My mother discovered that bug spray cannot kill them. Terminex men can show up clad in white jump suits with their Ghostbusters gear on their back and the scorpions will spend several hours huffing the fumes and then go after the catfood because the munchies have kicked in. They glow under a blacklight. Experts recommend you fight a scorpion infestation by going out at night with a blacklight and picking up everything that glows for a couple hundred meters. And when the scientists suggest you go pick them up because chemicals just ain't gonna do it for ya, you know you've pretty much lost the evolutionary advantage.
My mother not only refused to do this, she point blank refused to let either my brother or me do this. She knew we would find hundreds and hundreds every night and keep them.
Dad was pretty indifferent to the whole thing. They were bugs, after all. A thing to be conquered by the combined powers of Raid and a fly swatter. Explaining that the house had been recently sprayed and that all research showed Raid only pissed them off did nothing. Begging did nothing. Dad would hold the jar up, watch multiple barbs go for his throat, and grin like this was no big deal. Then he'd take a book or the paper back to his bedroom and go to sleep.
Goofy was still my cat, but he'd decided around this time that he liked Dad best of all. The cat would follow Dad around like a puppy, twining between his ankles and crying until he got petted. Dad went along with this reluctantly. Cats, even a scorpion-hunting cat, were supposed to live in barns, catch mice and generally stay out of your way. Goofy's scorpion count (we stopped at forty, when my brother entered his scientist phase and filled the jar with Windex. They were still moving two hours later) had redeemed him somewhat, but not enough for Dad to actually like him. Goofy would usually wind up sleeping on the windowsill over Dad's head, and Dad would complain in the morning about the cat tail getting in his face all night.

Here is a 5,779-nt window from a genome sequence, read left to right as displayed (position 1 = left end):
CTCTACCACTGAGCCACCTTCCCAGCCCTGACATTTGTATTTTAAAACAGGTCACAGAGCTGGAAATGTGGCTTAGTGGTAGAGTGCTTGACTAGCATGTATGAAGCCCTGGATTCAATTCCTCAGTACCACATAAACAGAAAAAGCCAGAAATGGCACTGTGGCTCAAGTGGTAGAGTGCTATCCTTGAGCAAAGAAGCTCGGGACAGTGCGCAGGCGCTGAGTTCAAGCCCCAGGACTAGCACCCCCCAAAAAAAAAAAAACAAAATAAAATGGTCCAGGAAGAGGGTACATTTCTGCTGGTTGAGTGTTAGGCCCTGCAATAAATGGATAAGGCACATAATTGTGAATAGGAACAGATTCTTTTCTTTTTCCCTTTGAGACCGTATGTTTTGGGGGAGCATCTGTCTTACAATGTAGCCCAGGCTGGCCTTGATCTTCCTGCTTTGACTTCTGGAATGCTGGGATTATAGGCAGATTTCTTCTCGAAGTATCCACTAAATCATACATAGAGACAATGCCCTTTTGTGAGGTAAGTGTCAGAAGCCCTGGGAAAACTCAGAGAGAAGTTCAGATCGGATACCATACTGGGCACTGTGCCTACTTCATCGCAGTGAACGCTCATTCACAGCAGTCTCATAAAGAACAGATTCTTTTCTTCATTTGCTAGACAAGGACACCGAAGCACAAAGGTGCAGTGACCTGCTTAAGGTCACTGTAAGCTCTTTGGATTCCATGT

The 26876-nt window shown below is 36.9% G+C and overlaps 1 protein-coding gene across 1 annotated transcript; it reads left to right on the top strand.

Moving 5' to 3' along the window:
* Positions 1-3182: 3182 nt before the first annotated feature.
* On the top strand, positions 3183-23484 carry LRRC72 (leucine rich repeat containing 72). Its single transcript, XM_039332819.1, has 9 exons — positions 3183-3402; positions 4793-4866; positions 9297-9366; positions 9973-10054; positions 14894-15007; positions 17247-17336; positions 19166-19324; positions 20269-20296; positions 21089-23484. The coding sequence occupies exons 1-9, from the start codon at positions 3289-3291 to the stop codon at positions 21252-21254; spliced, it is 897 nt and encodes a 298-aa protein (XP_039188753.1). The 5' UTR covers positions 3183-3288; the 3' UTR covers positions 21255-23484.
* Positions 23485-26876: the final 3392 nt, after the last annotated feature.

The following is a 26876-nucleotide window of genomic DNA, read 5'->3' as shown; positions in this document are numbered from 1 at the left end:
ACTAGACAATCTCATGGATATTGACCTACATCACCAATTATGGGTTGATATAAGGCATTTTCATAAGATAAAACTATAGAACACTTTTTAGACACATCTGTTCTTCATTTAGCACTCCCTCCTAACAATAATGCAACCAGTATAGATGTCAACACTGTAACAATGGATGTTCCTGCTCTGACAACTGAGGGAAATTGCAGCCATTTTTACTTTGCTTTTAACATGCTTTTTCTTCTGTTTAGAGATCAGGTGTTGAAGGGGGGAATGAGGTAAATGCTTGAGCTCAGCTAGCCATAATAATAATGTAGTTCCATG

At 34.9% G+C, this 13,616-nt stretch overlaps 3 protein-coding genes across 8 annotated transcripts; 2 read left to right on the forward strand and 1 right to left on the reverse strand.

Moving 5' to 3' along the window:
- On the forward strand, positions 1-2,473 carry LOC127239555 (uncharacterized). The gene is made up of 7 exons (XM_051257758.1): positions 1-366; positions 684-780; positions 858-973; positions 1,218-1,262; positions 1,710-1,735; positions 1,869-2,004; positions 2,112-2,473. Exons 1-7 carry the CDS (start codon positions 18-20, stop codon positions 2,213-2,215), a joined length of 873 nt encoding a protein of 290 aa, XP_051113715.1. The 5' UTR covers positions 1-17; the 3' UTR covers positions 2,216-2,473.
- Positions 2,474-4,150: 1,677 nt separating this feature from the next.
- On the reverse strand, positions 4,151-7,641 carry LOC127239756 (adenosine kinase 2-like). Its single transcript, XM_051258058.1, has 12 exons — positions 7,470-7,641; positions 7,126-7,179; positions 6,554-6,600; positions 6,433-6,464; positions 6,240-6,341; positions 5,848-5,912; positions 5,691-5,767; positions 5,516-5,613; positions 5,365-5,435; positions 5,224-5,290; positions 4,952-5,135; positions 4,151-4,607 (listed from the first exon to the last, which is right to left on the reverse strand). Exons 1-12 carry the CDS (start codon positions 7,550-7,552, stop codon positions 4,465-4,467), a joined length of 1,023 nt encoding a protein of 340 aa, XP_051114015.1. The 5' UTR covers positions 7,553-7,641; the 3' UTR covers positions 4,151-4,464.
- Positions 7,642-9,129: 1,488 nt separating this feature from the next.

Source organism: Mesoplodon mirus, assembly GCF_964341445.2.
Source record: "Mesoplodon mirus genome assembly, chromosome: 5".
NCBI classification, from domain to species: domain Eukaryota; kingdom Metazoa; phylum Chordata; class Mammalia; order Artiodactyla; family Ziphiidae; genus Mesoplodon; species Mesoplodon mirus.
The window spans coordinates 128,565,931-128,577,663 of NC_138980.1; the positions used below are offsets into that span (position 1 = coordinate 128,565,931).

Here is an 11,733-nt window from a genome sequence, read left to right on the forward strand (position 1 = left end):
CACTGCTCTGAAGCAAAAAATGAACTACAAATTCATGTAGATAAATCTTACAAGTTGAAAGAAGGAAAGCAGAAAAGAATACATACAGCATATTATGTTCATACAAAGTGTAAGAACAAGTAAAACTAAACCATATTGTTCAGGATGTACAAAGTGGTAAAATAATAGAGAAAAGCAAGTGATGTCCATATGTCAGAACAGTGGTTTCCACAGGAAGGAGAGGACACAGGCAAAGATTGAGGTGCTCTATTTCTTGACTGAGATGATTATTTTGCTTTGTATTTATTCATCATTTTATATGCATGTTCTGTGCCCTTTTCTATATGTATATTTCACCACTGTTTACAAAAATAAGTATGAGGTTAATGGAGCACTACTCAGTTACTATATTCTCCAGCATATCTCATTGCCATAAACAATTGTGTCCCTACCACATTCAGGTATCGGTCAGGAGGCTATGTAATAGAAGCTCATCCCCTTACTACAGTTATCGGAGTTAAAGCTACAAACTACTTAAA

About a week after drowning our catch in window cleaner, my brother came in the room to ask my Dad a question. Dad lay sprawled on the flowered comforter, half reading the paper, half drowsing, and the cat was on the window above him. My brother paused in the doorway, frowned, and said "Dad, what is the cat looking at?"
Dad put down the paper and saw the color drain out of my brother's face. He looked at the cat, who was staring intently at the ceiling right above dad's head.
And there, hanging from a vent directly over my father's head was a tiny little gray-brown scorpion dangling by one claw. Its frantic struggles to grab the vent with the other had it swinging violently back and forth.
My dad is a Vietnam vet. He has faced down bullets, rockets and exploding munitions bunkers. I do not think he ever moved as quickly as he did, right then. My brother ran and got a new jar, the old one still being full of Windex, and my father cautiously maneuvered the paper so that the thing fell into the jar and not the bed. He fastened the lid down, gave my brother a hug, and then turned to Goofy.
Goofy jumped down onto the bed and gave the jar a sniff. He looked up at my dad. Looked back at the jar.
Dad sighed. He reached down and scratched Goofy under the chin. "Good kitty," he said.
That night was the first time Dad let Goofy sleep on his bed.